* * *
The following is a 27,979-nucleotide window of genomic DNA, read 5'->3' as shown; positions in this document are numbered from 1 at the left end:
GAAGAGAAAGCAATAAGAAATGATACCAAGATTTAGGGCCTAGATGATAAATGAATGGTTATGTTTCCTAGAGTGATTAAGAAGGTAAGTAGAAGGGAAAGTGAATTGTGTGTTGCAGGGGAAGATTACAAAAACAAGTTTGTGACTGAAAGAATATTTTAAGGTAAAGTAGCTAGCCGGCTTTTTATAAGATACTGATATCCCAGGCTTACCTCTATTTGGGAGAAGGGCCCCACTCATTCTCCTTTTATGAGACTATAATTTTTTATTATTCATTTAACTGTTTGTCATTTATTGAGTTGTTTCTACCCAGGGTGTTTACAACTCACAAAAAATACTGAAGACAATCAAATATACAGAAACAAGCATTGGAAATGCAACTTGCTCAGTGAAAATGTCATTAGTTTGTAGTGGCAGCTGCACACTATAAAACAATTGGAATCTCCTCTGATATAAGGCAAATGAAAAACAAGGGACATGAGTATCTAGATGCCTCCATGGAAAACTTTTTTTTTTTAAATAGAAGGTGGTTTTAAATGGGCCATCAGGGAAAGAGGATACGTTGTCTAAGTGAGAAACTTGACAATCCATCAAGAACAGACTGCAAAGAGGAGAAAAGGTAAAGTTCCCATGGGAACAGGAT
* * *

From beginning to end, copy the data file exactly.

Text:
The following is a 27,979-nucleotide window of genomic DNA, read 5'->3' as shown; positions in this document are numbered from 1 at the left end:
GAAGAGAAAGCAATAAGAAATGATACCAAGATTTAGGGCCTAGATGATAAATGAATGGTTATGTTTCCTAGAGTGATTAAGAAGGTAAGTAGAAGGGAAAGTGAATTGTGTGTTGCAGGGGAAGATTACAAAAACAAGTTTGTGACTGAAAGAATATTTTAAGGTAAAGTAGCTAGCCGGCTTTTTATAAGATACTGATATCCCAGGCTTACCTCTATTTGGGAGAAGGGCCCCACTCATTCTCCTTTTATGAGACTATAATTTTTTATTATTCATTTAACTGTTTGTCATTTATTGAGTTGTTTCTACCCAGGGTGTTTACAACTCACAAAAAATACTGAAGACAATCAAATATACAGAAACAAGCATTGGAAATGCAACTTGCTCAGTGAAAATGTCATTAGTTTGTAGTGGCAGCTGCACACTATAAAACAATTGGAATCTCCTCTGATATAAGGCAAATGAAAAACAAGGGACATGAGTATCTAGATGCCTCCATGGAAAACTTTTTTTTTTTAAATAGAAGGTGGTTTTAAATGGGCCATCAGGGAAAGAGGATACGTTGTCTAAGTGAGAAACTTGACAATCCATCAAGAACAGACTGCAAAGAGGAGAAAAGGTAAAGTTCCCATGGGAACAGGAT